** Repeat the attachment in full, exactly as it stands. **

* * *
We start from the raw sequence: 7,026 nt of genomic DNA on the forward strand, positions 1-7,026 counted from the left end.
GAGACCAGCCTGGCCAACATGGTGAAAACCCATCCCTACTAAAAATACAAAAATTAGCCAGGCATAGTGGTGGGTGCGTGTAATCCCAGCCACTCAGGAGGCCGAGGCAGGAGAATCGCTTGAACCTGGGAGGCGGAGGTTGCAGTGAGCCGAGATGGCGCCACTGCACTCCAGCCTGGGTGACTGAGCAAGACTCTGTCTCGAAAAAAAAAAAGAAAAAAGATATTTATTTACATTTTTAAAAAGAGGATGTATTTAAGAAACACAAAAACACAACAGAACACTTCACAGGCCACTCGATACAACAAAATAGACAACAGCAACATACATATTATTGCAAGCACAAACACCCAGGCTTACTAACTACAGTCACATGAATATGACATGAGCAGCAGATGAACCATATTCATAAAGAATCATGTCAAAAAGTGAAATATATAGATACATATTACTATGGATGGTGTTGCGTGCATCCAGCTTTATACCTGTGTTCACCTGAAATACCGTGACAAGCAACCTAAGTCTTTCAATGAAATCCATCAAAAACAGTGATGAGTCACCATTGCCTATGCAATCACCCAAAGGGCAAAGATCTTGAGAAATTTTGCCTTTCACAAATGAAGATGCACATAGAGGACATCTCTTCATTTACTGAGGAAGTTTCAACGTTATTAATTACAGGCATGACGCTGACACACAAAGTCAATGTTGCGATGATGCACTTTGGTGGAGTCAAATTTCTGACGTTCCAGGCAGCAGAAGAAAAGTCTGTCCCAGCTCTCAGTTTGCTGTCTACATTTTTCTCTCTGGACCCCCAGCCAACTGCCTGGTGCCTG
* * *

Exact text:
We start from the raw sequence: 7,026 nt of genomic DNA on the forward strand, positions 1-7,026 counted from the left end.
GAGACCAGCCTGGCCAACATGGTGAAAACCCATCCCTACTAAAAATACAAAAATTAGCCAGGCATAGTGGTGGGTGCGTGTAATCCCAGCCACTCAGGAGGCCGAGGCAGGAGAATCGCTTGAACCTGGGAGGCGGAGGTTGCAGTGAGCCGAGATGGCGCCACTGCACTCCAGCCTGGGTGACTGAGCAAGACTCTGTCTCGAAAAAAAAAAAGAAAAAAGATATTTATTTACATTTTTAAAAAGAGGATGTATTTAAGAAACACAAAAACACAACAGAACACTTCACAGGCCACTCGATACAACAAAATAGACAACAGCAACATACATATTATTGCAAGCACAAACACCCAGGCTTACTAACTACAGTCACATGAATATGACATGAGCAGCAGATGAACCATATTCATAAAGAATCATGTCAAAAAGTGAAATATATAGATACATATTACTATGGATGGTGTTGCGTGCATCCAGCTTTATACCTGTGTTCACCTGAAATACCGTGACAAGCAACCTAAGTCTTTCAATGAAATCCATCAAAAACAGTGATGAGTCACCATTGCCTATGCAATCACCCAAAGGGCAAAGATCTTGAGAAATTTTGCCTTTCACAAATGAAGATGCACATAGAGGACATCTCTTCATTTACTGAGGAAGTTTCAACGTTATTAATTACAGGCATGACGCTGACACACAAAGTCAATGTTGCGATGATGCACTTTGGTGGAGTCAAATTTCTGACGTTCCAGGCAGCAGAAGAAAAGTCTGTCCCAGCTCTCAGTTTGCTGTCTACATTTTTCTCTCTGGACCCCCAGCCAACTGCCTGGTGCCTG